Illinois high schools have sharply scaled back practices in response to new health data as their sports seasons remain in jeopardy during the pandemic.
Bloomington High School Athletic Director Tony Bauman said he initially felt good when the IHSA first announced Phase 4 return-to-play guidelines in early July.
“I think there was a general level of optimism (among) high school coaches and myself," Bauman said. “Just the reminder of these past couple of days I think has made me a little more pessimistic and doubtful that we are going to start on time with athletics and even question to ability to safely have students return to school.”
The IHSA has limited physical contact and won't allow schools to scrimmage other schools.
“We were open to the idea of bringing in one team or going to one school and doing more of a controlled scrimmage that we thought would help our athletes, but obviously when that mandate came out we didn’t even pursue anything like that,” said Bauman, adding he understands health and academics must come before athletics.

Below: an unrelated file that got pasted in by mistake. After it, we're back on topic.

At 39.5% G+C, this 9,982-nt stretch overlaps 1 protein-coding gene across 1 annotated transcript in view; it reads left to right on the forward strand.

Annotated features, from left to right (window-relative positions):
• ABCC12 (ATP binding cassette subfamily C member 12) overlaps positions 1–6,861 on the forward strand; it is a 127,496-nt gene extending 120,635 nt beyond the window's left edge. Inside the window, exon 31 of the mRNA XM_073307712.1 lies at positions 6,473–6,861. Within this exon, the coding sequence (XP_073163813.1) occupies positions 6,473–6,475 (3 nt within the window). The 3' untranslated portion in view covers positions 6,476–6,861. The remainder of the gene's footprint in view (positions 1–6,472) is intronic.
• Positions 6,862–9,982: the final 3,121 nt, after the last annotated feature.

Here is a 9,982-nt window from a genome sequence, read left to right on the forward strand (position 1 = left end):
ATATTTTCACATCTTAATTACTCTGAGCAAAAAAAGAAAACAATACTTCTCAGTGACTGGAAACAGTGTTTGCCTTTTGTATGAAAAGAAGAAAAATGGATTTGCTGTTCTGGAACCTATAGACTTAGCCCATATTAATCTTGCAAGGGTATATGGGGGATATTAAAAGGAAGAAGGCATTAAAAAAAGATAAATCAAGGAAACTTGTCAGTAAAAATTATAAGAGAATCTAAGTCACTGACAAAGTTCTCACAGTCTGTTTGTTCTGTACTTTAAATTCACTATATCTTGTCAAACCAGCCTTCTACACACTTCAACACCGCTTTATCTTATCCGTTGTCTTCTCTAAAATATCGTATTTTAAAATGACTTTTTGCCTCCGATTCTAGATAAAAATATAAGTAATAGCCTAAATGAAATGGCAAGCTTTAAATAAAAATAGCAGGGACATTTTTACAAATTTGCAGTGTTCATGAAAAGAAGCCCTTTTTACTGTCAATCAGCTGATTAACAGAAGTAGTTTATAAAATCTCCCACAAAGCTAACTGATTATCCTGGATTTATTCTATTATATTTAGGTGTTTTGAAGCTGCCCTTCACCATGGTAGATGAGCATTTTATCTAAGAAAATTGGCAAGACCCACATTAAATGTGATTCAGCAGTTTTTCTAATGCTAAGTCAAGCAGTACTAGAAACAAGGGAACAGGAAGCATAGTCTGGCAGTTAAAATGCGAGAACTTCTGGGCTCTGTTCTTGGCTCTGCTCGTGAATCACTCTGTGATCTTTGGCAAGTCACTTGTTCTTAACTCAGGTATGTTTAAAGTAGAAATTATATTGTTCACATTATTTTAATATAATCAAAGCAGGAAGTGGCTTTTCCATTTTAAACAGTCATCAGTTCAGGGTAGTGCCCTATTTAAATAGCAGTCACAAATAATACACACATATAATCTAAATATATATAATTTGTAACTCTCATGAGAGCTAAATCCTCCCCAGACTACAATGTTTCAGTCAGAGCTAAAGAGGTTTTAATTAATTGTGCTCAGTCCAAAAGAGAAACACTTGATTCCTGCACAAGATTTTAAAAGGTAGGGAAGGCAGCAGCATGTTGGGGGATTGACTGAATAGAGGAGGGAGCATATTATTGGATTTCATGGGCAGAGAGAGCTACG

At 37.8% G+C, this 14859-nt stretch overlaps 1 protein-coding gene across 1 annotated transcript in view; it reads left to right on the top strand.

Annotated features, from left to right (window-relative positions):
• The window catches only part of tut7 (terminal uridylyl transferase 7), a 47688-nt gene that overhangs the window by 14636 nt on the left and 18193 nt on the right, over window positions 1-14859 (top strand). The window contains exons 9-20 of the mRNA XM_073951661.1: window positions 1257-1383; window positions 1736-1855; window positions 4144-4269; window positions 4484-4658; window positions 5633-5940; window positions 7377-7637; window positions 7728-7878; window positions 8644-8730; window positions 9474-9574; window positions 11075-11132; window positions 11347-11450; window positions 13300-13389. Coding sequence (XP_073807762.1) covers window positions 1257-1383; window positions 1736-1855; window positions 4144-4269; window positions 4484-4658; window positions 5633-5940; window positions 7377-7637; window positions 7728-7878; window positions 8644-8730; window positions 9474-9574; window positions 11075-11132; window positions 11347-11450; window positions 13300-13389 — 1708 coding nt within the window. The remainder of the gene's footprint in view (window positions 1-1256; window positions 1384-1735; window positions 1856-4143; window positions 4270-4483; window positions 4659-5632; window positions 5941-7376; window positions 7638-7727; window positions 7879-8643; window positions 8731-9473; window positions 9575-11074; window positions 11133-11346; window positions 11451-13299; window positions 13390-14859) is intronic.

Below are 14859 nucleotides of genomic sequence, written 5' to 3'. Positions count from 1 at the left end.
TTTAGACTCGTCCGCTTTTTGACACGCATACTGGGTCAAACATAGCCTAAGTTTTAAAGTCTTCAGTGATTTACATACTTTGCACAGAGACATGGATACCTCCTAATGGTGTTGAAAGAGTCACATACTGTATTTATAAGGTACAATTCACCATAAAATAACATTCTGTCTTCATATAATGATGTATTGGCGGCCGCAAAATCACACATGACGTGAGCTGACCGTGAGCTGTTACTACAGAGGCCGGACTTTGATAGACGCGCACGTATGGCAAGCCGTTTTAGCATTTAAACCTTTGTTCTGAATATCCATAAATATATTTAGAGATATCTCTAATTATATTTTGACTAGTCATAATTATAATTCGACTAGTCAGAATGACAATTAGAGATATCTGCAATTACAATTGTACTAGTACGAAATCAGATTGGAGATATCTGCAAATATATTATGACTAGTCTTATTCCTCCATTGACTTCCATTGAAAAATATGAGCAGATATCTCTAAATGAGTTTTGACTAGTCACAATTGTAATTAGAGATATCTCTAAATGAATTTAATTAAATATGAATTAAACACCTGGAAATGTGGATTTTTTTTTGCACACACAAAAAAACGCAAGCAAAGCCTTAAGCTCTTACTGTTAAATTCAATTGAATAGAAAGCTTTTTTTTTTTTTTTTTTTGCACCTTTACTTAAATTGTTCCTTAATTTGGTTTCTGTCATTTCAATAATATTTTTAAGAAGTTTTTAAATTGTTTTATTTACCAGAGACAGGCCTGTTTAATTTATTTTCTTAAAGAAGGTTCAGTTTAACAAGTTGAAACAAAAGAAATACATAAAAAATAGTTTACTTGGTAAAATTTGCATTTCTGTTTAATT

“I hate to say this, but the academics has to remain the focus and the extracurricular part of it and athletics, as important as I think it is, I don’t think it should take a priority,” he said.
Student athletes also are required to wear masks unless they are outside and are social distancing.
Normal West High School Athletic Director Wes Temples said he understands the restrictions. He said it's just good the student athletes are getting some social interaction by being with their teammates again.
“If it means pulling in their reins a little bit now for the opportunity to play come August and September, we’ll do whatever we can to help keep our kids safe and maybe have an opportunity when it comes around,” Temples said.
He noted the changes haven't impacted non-contact sports such as tennis, swimming and cross country.
Uncertainty about the upcoming school year has been tough on athletic directors everywhere, particularly for those new to the job.
Temples took over as athletic director at Normal West on July 1. He previously taught and coached football at Normal Community High School. He said it has helped to know that’s he’s not going through this alone.
“Although I’m new into the role, it’s unchartered waters for all of us,” he said.
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